Kin appears in an aspect ratio of approximately 2.39:1 on this Blu-ray Disc. The image worked well.
Sharpness appeared strong. Only minor softness appeared, so the movie usually remained tight and concise. I saw no signs of shimmering or jaggies, and print flaws remained absent.
In terms of palette, Kin tended toward standard teal and orange, though some scenes boasted a broader sense of color. These hues showed good representation within stylistic constraints.
Blacks were dark and tight, and shadows seemed smooth. The movie consistently looked solid.
Downconverted to DTS-HD MA 7.1, the film’s DTS X soundtrack became an engulfing mix. The track came with instances of dynamic information, mainly during action-oriented sequences, and those popped to life in an exciting fashion.
Much of the flick went with more ambient audio, and those segments succeeded as well. These contributed a good sense of atmosphere and formed an involving sensibility throughout the film, factors that made this a pleasing mix.
Audio quality seemed solid. Music was bold and full, and effects followed suit, as those elements appeared accurate and dynamic, with deep, tight bass.
Speech remained natural and without edginess or concerns. Though not totally action-packed, this became a reasonably broad, involving track.
Despite the movie’s commercial failure, the Blu-ray comes with a good assortment of extras, and we open with an audio commentary from co-directors Jonathan and Josh Baker and screenwriter Daniel Casey. All three sit together for this running, screen-specific look at story/characters, cast and performances, sets and locations, various effects, photography, visual and sound design, music and connected domains.
Though the track starts a little slowly – and includes too much happy talk along the way – the commentary ultimately works pretty well. We get a nice array of production details in this breezy, engaging piece.
An eight-part documentary called Thicker Than Water runs one hour, 51 minutes, 25 seconds. It presents comments from Jonathan and Josh Baker, Casey, producers Jeff Arkuss, Dan Cohen and Shawn Levy, editor Mark Day, production designer Ethan Tobman, cinematographer Larkin Seiple, costume designer Lea Carlson, VFX executive producer Shawn Walsh, VFX supervisor Dave Morley, VFX producer Tara Conley, compositing supervisor Keenen Douglas, property master Mike Genereux, composers Mogwai, sound designer Joseph Fraioli, and actors James Franco, Michael B. Jordan, Jack Reynor, Dennis Quaid, Zoe Kravitz, Myles Truitt and Carrie Coon.
In “Water”, we learn about the film’s origins, influences and development, story/characters, the Bakers’ impact on the shoot, cast and performances, sets and locations, various effects and cinematography, wardrobe, weapon design, music and sound, and general summary thoughts.
In other words, “Water” covers a wide array of production topics, and it does so well. It offers a lot of details about different parts of the shoot, so we learn a lot about the film. Expect an informative ride here.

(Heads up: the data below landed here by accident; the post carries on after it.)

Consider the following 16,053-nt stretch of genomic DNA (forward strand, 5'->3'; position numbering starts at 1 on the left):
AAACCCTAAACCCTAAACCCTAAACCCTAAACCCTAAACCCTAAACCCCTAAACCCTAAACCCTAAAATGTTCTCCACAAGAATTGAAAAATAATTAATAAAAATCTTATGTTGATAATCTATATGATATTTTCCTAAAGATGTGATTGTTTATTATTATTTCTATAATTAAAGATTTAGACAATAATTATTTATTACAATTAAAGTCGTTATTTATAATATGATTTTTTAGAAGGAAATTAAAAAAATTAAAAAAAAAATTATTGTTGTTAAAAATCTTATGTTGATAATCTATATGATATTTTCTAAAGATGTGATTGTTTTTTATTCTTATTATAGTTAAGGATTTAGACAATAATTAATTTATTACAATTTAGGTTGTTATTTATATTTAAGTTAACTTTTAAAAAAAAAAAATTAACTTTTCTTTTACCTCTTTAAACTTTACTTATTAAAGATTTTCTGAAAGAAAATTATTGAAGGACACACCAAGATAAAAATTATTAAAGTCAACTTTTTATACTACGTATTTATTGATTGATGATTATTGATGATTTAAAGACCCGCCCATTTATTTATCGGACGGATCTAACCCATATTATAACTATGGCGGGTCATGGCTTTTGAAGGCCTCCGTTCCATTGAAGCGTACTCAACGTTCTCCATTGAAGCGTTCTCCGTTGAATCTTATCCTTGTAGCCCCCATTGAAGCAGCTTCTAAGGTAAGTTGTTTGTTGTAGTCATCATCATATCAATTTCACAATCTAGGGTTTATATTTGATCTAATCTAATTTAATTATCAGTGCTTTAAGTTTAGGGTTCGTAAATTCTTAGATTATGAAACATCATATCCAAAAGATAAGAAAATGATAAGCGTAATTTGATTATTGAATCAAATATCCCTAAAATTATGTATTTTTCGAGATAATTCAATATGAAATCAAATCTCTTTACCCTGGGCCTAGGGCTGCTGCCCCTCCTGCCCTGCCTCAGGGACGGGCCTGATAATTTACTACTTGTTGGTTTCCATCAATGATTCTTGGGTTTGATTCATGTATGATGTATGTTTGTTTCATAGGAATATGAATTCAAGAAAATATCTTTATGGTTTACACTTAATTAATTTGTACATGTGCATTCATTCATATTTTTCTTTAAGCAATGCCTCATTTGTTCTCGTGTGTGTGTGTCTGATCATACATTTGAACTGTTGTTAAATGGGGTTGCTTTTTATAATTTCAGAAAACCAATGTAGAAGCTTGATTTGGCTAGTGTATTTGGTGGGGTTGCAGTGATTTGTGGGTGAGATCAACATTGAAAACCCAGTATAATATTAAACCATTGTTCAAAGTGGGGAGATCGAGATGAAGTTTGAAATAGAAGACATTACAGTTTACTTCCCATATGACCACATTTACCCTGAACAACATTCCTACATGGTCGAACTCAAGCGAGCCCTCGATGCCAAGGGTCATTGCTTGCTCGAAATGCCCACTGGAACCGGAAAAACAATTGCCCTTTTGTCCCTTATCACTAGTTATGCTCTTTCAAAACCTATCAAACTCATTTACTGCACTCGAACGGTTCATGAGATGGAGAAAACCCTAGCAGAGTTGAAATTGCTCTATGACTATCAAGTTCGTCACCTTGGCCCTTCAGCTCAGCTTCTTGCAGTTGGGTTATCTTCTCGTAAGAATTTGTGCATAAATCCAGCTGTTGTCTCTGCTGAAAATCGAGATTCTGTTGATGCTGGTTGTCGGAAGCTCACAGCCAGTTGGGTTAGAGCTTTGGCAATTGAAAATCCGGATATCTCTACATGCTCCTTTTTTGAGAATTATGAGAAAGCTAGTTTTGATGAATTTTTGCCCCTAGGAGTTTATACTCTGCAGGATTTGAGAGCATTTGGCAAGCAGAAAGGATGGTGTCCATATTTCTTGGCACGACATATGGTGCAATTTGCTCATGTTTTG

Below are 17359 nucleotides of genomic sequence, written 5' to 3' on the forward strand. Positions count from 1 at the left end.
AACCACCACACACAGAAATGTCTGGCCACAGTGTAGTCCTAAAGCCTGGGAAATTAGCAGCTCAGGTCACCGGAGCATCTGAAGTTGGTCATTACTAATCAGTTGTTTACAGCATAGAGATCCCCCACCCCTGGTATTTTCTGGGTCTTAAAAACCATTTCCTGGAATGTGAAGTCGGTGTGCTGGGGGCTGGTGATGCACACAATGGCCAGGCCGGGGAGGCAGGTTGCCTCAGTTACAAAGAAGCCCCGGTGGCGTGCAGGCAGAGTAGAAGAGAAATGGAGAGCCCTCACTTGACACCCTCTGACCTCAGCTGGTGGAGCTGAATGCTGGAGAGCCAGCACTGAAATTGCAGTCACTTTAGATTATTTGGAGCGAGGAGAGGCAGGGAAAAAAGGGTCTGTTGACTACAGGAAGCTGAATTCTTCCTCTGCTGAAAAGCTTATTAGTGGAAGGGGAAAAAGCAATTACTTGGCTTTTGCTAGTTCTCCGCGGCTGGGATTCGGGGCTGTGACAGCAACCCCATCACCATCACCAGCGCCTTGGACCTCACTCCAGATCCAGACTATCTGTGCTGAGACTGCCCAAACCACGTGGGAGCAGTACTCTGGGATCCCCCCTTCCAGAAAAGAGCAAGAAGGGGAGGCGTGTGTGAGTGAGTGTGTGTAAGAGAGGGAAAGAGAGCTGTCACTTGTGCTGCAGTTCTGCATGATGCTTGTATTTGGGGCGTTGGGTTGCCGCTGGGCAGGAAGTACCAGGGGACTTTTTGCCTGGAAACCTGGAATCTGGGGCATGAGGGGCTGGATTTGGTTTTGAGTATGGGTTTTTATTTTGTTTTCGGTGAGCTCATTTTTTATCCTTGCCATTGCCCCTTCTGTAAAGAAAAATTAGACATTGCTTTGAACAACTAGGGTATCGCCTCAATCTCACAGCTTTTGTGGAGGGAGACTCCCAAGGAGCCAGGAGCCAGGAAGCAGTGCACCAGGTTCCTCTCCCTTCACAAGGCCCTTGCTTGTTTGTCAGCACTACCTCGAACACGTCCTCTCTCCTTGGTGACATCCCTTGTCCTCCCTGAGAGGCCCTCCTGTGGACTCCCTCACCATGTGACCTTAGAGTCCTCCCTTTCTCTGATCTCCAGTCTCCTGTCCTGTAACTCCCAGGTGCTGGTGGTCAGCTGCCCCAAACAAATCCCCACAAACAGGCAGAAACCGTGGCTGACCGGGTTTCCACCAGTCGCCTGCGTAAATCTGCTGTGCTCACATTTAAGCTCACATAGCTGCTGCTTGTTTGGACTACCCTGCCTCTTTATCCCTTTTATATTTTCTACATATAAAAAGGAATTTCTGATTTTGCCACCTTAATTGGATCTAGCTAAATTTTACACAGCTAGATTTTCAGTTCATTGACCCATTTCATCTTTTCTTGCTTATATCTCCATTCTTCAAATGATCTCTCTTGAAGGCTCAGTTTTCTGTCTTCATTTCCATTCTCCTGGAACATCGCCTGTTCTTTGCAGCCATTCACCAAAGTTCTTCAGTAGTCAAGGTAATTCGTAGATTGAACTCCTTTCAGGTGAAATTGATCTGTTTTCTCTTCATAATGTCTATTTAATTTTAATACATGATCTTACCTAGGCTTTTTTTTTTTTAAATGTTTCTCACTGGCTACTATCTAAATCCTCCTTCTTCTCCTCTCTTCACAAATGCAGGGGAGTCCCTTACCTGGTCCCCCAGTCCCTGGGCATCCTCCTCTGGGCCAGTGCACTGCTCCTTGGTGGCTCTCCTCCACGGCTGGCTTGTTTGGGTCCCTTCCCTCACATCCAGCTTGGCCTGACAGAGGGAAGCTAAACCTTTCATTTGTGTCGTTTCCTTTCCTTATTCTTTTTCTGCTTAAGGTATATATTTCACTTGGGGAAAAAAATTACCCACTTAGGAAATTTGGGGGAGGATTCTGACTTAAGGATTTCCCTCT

Next comes a featurette entitled Learned Behavior. In this 59-minute, 14-second piece, we hear from Josh and Jonathan Baker as well as fellow filmmakers Daniel Kwan, Daniel Scheinert, Kevin Smith, Dan Trachtenberg and special features producer Laurent Bouzereau.
Presented as a panel discussion, we learn about Blu-ray/DVD bonus materials and their creation/impact. The various filmmakers offer some good thoughts, but the best information comes from Bouzereau, as he brings fun memories of his experiences on major projects.
An Enhanced Visual FX Breakdown fills 13 minutes, 52 seconds. In this, compositing supervisor Keegen Douglas leads us through the first half of the reel and VFX supervisor Dave Morley covers the second half.
As implied by the title, this reel gives us notes about various visual effects in the film. It seems a bit dry but it still manages to offer some good information.
10 Deleted Scenes take up 11 minutes, 22 seconds. (A 30-second “Intro from Editor Mark Day” also appears.)
These tend toward additional character moments and a little more exposition. Obviously most of them don’t last very long, so they fail to add much that would impact the story. They’re short tidbits without a lot of substance.
For a look at the inspiration for Kin, we get Bag Man, a short from 2014. It lasts 14 minutes, 39 seconds and shows the skeleton of what would become Kin.
This means we get a young African-American who finds an alien weapon. The rest of Bag Man proceeds on a much more limited scale. It’s not a fascinating tale, but it’s more effective than the boring feature film.
We can view the short with or without commentary from the Bakers. They discuss what led to the film’s creation as well as some production specifics. We learn a few good notes here.
The disc opens with ads for Robin Hood (2018), Uncle Drew, Divergent, Ender’s Game and Gods of Egypt. We also get the trailer for Kin.
A second disc presents a DVD copy of Kin. It includes the commentary and the FX breakdowns but lacks the other extras.
Though it promises ample sci-fi oriented excitement, Kin instead focuses on family drama. This becomes a mistake, as the movie limps along with its turgid stabs at a character effort. The Blu-ray brings very good picture and audio along with an extensive roster of bonus materials. While it receives strong treatment on Blu-ray, Kin sinks as a movie.